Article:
Iowa man builds The Barns museum around horse-drawn implements, buggies and wagons
Original paint on the rear axle of a Studebaker wagon.
Pulled by three horses, this spade mulcher was used to work ground after it had been cleared. It was manufactured by Diamond Horseshoe Co., Duluth, Minn.
J.R. Pearson has collected vintage dray wagons and horse-drawn equipment for 20 years. His collection is showcased in The Barns, a multi-building museum he developed in his hometown of Marcus, Iowa. Here he is seen with a Leidy stalk cutter.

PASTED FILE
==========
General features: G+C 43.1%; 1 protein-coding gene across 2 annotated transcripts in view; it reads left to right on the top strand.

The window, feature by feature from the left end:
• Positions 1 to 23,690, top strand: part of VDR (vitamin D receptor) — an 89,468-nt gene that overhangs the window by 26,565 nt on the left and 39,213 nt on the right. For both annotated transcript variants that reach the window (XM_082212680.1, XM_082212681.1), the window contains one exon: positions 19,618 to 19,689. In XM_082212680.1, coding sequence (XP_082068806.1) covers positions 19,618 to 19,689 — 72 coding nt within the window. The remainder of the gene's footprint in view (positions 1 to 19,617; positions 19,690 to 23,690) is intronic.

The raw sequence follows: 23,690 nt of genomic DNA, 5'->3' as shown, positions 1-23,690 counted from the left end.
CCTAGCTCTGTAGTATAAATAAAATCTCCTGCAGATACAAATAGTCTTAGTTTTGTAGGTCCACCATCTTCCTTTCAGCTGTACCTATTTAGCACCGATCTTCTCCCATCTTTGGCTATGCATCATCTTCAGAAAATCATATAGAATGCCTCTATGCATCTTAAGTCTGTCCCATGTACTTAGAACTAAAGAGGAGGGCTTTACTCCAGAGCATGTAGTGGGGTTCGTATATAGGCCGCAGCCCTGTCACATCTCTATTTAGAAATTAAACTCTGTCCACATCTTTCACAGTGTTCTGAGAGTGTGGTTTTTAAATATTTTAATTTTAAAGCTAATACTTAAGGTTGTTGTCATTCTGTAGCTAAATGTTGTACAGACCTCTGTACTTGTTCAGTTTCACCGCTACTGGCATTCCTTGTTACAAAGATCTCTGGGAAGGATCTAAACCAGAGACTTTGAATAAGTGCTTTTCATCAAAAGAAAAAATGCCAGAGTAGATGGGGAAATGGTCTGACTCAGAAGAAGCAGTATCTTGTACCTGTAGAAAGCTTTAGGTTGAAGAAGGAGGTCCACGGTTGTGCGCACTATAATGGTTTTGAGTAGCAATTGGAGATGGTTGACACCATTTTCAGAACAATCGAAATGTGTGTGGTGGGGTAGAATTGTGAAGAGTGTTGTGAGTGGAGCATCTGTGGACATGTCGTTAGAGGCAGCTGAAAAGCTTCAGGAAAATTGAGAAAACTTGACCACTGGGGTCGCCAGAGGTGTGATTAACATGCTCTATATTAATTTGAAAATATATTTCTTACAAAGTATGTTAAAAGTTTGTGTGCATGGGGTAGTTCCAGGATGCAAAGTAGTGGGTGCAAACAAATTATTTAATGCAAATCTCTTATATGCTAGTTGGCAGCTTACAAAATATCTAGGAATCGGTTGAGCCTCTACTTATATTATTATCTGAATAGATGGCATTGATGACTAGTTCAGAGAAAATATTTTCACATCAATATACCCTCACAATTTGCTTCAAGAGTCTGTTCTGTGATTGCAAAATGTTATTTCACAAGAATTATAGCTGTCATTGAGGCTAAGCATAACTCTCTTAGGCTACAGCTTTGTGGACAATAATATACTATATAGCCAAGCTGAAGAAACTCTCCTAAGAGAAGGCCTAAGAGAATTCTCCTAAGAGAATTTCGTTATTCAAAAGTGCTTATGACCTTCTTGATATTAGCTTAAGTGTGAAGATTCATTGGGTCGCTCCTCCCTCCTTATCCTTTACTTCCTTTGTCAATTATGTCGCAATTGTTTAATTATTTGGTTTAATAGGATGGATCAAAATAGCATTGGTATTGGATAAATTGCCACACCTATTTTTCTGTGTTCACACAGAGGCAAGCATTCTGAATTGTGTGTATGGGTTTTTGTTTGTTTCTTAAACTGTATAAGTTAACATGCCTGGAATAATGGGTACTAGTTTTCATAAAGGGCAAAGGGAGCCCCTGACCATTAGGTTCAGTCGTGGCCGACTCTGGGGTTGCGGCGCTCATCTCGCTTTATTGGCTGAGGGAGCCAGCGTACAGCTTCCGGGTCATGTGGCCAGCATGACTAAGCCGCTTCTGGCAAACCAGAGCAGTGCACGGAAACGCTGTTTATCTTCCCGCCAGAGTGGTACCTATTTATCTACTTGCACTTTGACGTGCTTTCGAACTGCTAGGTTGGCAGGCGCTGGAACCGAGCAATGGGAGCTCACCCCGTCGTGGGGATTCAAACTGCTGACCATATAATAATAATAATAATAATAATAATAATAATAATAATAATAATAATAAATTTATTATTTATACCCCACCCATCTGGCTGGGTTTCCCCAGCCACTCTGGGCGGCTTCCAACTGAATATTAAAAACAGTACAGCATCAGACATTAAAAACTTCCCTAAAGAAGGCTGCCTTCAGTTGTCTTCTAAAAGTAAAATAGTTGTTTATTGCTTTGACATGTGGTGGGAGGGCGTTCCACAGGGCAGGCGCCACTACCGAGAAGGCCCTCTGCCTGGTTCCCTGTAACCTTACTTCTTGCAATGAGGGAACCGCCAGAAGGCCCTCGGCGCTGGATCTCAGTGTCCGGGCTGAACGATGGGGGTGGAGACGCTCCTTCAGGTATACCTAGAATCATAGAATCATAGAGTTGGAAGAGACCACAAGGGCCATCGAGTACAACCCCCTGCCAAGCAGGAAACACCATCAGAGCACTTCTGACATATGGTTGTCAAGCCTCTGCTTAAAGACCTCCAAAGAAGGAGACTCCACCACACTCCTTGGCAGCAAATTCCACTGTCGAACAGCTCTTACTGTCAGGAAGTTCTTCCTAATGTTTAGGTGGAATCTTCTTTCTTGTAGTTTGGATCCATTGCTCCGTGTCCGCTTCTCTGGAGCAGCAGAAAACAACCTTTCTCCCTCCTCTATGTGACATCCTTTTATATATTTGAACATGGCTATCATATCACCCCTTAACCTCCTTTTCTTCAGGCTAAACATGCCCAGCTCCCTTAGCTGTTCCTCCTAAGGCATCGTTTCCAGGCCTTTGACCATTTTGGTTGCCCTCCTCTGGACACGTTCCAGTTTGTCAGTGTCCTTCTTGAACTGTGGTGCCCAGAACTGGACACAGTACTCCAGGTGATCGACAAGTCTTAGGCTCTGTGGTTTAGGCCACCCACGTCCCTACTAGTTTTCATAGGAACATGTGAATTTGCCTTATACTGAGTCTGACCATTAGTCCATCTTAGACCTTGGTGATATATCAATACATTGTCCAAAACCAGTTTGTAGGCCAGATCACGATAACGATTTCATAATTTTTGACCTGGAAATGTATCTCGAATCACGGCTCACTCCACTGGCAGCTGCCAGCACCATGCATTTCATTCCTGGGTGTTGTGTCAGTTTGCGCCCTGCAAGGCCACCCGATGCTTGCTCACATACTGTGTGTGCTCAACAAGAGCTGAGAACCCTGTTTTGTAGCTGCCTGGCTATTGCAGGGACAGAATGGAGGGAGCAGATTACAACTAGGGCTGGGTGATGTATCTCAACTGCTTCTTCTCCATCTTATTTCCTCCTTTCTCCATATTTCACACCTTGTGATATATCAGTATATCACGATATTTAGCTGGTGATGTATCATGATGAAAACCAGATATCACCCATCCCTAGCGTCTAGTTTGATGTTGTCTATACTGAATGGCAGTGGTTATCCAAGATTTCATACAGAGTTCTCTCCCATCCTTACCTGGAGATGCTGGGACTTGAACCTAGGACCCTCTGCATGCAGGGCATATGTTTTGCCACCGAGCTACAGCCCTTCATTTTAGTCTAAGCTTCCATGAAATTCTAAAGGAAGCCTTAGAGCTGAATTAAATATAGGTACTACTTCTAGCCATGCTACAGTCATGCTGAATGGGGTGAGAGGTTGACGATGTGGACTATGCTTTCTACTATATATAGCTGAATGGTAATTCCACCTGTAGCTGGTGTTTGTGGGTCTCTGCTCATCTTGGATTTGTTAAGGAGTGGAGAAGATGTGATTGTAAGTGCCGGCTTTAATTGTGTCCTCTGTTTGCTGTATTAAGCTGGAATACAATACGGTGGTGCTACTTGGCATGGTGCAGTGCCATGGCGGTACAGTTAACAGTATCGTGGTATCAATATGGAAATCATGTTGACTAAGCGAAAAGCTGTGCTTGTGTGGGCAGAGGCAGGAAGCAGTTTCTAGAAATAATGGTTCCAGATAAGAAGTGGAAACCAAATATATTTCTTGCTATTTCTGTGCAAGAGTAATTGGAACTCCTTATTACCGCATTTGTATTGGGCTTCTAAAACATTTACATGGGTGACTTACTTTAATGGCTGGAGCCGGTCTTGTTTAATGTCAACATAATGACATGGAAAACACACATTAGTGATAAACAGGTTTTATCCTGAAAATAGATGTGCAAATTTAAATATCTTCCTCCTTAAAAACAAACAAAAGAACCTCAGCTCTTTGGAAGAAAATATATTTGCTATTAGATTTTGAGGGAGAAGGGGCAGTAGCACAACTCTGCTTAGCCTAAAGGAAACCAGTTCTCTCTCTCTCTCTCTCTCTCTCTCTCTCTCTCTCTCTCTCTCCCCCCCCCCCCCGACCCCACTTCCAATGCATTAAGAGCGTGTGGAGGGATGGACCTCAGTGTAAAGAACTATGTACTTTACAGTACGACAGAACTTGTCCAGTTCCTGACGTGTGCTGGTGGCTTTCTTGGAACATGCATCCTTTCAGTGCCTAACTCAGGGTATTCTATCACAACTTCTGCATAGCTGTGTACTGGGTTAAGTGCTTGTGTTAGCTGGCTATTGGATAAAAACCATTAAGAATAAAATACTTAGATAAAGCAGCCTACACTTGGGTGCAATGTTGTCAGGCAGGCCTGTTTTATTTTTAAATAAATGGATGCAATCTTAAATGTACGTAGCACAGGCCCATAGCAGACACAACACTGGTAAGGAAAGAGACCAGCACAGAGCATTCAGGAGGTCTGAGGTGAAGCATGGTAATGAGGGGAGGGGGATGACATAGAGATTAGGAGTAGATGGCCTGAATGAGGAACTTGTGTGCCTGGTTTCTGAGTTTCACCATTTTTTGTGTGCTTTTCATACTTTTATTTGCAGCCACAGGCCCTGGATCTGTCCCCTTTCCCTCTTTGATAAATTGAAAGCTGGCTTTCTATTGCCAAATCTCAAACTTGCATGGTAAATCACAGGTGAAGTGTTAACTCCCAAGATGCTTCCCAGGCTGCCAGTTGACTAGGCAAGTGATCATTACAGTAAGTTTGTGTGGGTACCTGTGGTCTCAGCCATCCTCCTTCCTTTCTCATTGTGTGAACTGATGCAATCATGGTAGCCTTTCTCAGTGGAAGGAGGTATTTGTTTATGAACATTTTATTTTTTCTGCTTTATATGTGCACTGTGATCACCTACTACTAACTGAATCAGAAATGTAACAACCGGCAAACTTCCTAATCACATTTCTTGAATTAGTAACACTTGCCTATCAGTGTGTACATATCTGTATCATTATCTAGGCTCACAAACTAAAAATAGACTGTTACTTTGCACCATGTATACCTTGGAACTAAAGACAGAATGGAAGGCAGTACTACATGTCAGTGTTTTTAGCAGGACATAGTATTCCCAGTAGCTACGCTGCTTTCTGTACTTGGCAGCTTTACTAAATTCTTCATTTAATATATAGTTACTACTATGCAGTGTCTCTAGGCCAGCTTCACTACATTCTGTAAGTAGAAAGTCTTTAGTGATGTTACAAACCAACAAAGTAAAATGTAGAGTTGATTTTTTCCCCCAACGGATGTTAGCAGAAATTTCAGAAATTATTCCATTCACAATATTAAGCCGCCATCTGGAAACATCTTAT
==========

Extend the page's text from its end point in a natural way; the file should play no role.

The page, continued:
J.R.’s International Harvester Cloverleaf manure spreader dates to about 1905.
J.R.’s Studebaker double-box wagon with brakes and seat. The rear axle is marked with the year 1894.
An exceptional original: This International Harvester no. 456 20-inch brush breaker was manufactured in Hamilton, Ontario, Canada, where it was probably used to break sod. It was pulled by a team of four horses.
A Stoddard dump rake dating to the 1890s.
J.R. restored this Louisville stalk cutter. Stalk cutters were used to remove standing stalks after corn was picked. The drag hooks on this model were made to line up the stalks for thorough cutting. A steel shield provided safety from the cutter’s blades and from flying debris.